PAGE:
REVIEW: PowerBilt Golf Air Force One DFX Tour driver

REVIEW: PowerBilt Golf Air Force One DFX Tour driver


For a while in 2014, I was gaming PowerBilt's Air Force One DFX MOI driver. It looked good, was trusty and pretty forgiving, which is pretty much all I'm asking for in a driver.

However, in 2015, PowerBilt dared to mess with success, releasing the Air Force One DFX Tour driver. Given ho

w much I enjoyed playing with the MOI version, I had to give the Tour model a try.

The two drivers may look similar and have pretty much the same set of design features, but the Tour driver performs much differently. The 9-gram port has been repositioned some 20 mm forward on the Tour driver compared to the MOI, moving the center of gravity forward, somewhat akin to what Callaway is offering in its 816 Double Black Diamond driver, though without the option of moving the center of gravity further back with the swap of ports.

Quite simply, that means a lower launch angle and a more boring trajectory off the tee.

For some players, especially those who hit moonballs off the tee, that's great. The ball flight the Tour driver promotes will lead to more roll without totally sacrificing carry.

For me, someone whose driver angle of attack is right about neutral, that can pose a problem, even with the 10.5-degree model. When I hit the driver poorly, I'm closing down the face, so my poor drives become borderline wormburners. In exchange, the dispersion is pretty tight. Bad drives tend to hold a decent line instead of flying all over the yard.

Great drives have the ballflight that I love on firmer courses, running out for extra yards after drivers with the lowest-and-furthest-back CGs tend to die out.

The feature set otherwise remains pretty much the same within the Air Force One family. The pumping in of compressed nitrogen into the clubhead, the company says, improves support at impact, leading to more distance and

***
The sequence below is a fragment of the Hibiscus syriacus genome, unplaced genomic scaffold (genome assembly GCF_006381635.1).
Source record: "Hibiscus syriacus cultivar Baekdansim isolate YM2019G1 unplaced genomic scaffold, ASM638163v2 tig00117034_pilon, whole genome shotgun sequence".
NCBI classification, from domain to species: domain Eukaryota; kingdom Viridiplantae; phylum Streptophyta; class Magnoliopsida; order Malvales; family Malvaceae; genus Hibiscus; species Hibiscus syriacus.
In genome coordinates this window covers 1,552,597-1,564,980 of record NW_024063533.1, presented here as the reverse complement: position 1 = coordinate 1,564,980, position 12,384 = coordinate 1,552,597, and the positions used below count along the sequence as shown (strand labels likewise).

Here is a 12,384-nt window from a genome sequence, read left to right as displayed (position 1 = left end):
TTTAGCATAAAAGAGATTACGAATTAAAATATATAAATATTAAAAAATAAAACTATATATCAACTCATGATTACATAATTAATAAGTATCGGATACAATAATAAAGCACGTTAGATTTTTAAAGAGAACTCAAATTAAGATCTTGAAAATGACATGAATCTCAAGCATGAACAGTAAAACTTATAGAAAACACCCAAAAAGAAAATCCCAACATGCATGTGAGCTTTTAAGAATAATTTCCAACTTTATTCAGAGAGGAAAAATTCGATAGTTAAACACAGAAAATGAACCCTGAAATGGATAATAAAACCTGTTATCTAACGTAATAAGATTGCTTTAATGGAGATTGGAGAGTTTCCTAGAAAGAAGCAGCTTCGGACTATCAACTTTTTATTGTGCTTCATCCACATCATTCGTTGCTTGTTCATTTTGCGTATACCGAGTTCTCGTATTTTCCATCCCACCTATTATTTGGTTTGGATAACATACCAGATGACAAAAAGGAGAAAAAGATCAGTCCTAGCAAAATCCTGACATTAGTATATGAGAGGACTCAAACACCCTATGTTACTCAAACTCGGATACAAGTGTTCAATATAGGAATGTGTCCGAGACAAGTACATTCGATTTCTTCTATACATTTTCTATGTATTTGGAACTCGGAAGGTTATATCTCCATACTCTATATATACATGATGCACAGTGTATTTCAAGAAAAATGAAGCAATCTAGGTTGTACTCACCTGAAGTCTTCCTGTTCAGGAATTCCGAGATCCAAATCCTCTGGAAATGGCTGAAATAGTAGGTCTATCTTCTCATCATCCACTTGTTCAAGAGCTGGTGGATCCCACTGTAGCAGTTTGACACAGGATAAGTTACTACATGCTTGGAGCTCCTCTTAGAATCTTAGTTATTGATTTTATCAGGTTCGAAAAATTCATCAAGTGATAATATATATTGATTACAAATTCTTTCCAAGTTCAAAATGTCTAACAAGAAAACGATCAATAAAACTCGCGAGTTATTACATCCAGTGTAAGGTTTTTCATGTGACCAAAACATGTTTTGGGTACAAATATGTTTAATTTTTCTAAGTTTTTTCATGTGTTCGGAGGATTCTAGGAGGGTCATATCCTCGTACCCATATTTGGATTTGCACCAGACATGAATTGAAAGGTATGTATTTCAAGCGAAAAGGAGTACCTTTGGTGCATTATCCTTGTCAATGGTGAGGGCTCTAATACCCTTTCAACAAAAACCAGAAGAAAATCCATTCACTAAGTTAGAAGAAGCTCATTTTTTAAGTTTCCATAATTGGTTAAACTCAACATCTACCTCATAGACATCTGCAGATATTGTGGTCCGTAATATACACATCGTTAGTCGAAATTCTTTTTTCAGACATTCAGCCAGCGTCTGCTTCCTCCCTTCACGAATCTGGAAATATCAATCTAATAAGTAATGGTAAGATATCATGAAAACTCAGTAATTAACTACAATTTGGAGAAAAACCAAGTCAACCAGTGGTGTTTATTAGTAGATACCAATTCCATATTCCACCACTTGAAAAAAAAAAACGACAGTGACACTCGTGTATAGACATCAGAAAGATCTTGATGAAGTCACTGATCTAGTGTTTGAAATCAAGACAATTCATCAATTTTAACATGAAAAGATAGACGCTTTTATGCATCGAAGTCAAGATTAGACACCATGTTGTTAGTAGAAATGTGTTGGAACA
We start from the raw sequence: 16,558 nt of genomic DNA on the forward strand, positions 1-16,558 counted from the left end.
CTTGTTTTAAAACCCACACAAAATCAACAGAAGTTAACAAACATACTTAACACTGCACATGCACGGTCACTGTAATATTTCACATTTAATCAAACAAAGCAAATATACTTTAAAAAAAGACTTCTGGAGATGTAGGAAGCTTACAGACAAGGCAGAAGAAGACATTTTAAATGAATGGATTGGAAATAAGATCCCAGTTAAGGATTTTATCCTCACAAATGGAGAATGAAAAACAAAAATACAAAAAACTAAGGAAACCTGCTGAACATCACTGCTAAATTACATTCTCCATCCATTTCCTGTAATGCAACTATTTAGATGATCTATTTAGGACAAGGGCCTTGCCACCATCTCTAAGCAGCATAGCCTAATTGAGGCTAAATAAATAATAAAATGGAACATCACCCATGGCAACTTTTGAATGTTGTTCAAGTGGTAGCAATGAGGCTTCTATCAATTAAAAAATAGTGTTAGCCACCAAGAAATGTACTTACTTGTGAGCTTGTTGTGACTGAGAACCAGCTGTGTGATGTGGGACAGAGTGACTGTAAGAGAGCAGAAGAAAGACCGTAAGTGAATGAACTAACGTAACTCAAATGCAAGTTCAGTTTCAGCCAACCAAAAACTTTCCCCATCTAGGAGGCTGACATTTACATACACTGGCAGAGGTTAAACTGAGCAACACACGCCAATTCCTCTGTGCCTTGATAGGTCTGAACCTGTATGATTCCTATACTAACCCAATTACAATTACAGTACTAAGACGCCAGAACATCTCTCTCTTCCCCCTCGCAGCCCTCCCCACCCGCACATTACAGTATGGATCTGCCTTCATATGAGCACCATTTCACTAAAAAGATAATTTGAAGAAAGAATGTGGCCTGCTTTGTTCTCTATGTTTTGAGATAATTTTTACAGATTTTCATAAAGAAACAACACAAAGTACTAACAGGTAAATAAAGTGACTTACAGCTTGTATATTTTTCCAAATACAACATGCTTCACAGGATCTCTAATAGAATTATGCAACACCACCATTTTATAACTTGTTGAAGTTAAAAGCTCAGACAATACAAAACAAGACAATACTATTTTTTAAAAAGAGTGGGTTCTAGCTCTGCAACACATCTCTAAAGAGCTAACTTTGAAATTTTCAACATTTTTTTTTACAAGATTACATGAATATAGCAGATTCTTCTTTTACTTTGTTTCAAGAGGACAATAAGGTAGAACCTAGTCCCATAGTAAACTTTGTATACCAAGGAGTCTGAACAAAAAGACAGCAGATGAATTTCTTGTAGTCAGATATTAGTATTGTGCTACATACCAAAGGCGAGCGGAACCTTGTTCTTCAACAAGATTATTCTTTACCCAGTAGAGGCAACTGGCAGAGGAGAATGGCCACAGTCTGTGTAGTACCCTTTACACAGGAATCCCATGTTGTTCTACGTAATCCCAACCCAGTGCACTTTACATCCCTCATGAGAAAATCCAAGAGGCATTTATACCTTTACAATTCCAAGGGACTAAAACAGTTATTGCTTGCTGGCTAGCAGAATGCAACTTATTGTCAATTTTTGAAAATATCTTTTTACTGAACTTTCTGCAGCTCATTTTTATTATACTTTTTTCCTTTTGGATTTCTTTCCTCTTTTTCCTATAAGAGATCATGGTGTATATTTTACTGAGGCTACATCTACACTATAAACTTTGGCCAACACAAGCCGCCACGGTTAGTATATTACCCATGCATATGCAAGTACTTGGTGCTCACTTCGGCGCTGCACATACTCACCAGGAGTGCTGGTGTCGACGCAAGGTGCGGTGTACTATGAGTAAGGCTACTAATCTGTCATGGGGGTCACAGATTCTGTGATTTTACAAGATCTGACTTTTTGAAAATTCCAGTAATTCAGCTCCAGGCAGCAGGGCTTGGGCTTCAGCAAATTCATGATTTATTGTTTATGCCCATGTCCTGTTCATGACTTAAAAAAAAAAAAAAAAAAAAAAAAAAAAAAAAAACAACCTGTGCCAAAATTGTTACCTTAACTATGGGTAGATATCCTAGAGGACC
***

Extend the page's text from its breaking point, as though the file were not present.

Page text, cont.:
The deep face creates some options off the tee so that you can tee it up higher with confidence in hopes of hitting a higher ball.

At impact, the club doesn't give a ton of feedback. It's fairly quiet, and sometimes it's hard to tell if you pured it. For whatever reason, most clubs have that "You nailed it" sound, and this one sort of lacks that. You just have to take your cues from ballflight.

The cupped titanium face blends into a forged titanium body, while the black matte crown is a good paint job. Some folks prefer glossy, but I like any kind of style so long as it isn't distracting and can't blind you with the sun's rays.

The lack of adjustability can pose a problem, but I would recommend going with the 10.5-degree option unless you hit the driver way too high, then drop down a degree.

The PowerBilt Golf Air Force One DFX Tour driver retails for $300 and is available in three lofts (10.5-, 9.5. and 8.5-degree), and the company will custom fit you with complementary shafts from any of five major manufacturers.

About the author

Ryan Ballengee

Ryan Ballengee is founder and editor of Golf News Net. He has been writing and broadcasting about golf for nearly 20 years. Ballengee lives in the Washington, D.C. area with his family. He is currently a +2.6 USGA handicap, and he has covered dozens of major championships and professional golf tournaments. He likes writing about golf and making it more accessible by answering the complex questions fans have about the pro game or who want to understand how to play golf better.

Ryan talks about golf on various social platforms:

X or Twitter:

Ballengee can be reached by email at ryan[at]

Ryan occasionally links to merchants of his choosing, and GNN may earn a commission from sales generated by those links. See more in GNN's affiliate disclosure.